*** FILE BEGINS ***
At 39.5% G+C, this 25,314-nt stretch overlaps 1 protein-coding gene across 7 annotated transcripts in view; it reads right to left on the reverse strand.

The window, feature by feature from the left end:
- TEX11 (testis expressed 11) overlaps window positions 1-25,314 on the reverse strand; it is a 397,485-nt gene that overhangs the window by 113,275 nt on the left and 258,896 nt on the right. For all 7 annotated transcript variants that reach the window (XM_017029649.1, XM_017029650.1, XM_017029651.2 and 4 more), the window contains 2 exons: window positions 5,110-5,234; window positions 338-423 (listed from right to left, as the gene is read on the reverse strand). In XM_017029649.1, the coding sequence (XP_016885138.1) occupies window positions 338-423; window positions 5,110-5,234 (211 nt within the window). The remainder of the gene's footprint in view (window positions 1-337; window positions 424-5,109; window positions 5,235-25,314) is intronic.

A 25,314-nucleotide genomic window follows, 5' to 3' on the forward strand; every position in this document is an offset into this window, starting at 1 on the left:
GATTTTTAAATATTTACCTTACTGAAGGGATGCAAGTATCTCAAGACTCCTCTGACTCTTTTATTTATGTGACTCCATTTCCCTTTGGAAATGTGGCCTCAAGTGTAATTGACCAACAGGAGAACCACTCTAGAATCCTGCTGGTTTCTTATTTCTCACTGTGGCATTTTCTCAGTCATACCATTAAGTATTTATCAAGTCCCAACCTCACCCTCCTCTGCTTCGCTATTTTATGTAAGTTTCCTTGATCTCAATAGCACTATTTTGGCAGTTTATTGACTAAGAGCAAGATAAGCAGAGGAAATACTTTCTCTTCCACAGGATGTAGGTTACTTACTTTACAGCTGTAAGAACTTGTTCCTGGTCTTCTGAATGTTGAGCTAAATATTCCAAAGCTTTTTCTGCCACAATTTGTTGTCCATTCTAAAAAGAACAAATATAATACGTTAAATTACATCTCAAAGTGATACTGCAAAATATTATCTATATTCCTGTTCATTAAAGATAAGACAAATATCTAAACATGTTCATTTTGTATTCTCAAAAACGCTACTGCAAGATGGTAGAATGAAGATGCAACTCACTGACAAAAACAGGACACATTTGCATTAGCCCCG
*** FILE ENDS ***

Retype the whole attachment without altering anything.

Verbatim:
At 39.5% G+C, this 25,314-nt stretch overlaps 1 protein-coding gene across 7 annotated transcripts in view; it reads right to left on the reverse strand.

The window, feature by feature from the left end:
- TEX11 (testis expressed 11) overlaps window positions 1-25,314 on the reverse strand; it is a 397,485-nt gene that overhangs the window by 113,275 nt on the left and 258,896 nt on the right. For all 7 annotated transcript variants that reach the window (XM_017029649.1, XM_017029650.1, XM_017029651.2 and 4 more), the window contains 2 exons: window positions 5,110-5,234; window positions 338-423 (listed from right to left, as the gene is read on the reverse strand). In XM_017029649.1, the coding sequence (XP_016885138.1) occupies window positions 338-423; window positions 5,110-5,234 (211 nt within the window). The remainder of the gene's footprint in view (window positions 1-337; window positions 424-5,109; window positions 5,235-25,314) is intronic.

A 25,314-nucleotide genomic window follows, 5' to 3' on the forward strand; every position in this document is an offset into this window, starting at 1 on the left:
GATTTTTAAATATTTACCTTACTGAAGGGATGCAAGTATCTCAAGACTCCTCTGACTCTTTTATTTATGTGACTCCATTTCCCTTTGGAAATGTGGCCTCAAGTGTAATTGACCAACAGGAGAACCACTCTAGAATCCTGCTGGTTTCTTATTTCTCACTGTGGCATTTTCTCAGTCATACCATTAAGTATTTATCAAGTCCCAACCTCACCCTCCTCTGCTTCGCTATTTTATGTAAGTTTCCTTGATCTCAATAGCACTATTTTGGCAGTTTATTGACTAAGAGCAAGATAAGCAGAGGAAATACTTTCTCTTCCACAGGATGTAGGTTACTTACTTTACAGCTGTAAGAACTTGTTCCTGGTCTTCTGAATGTTGAGCTAAATATTCCAAAGCTTTTTCTGCCACAATTTGTTGTCCATTCTAAAAAGAACAAATATAATACGTTAAATTACATCTCAAAGTGATACTGCAAAATATTATCTATATTCCTGTTCATTAAAGATAAGACAAATATCTAAACATGTTCATTTTGTATTCTCAAAAACGCTACTGCAAGATGGTAGAATGAAGATGCAACTCACTGACAAAAACAGGACACATTTGCATTAGCCCCG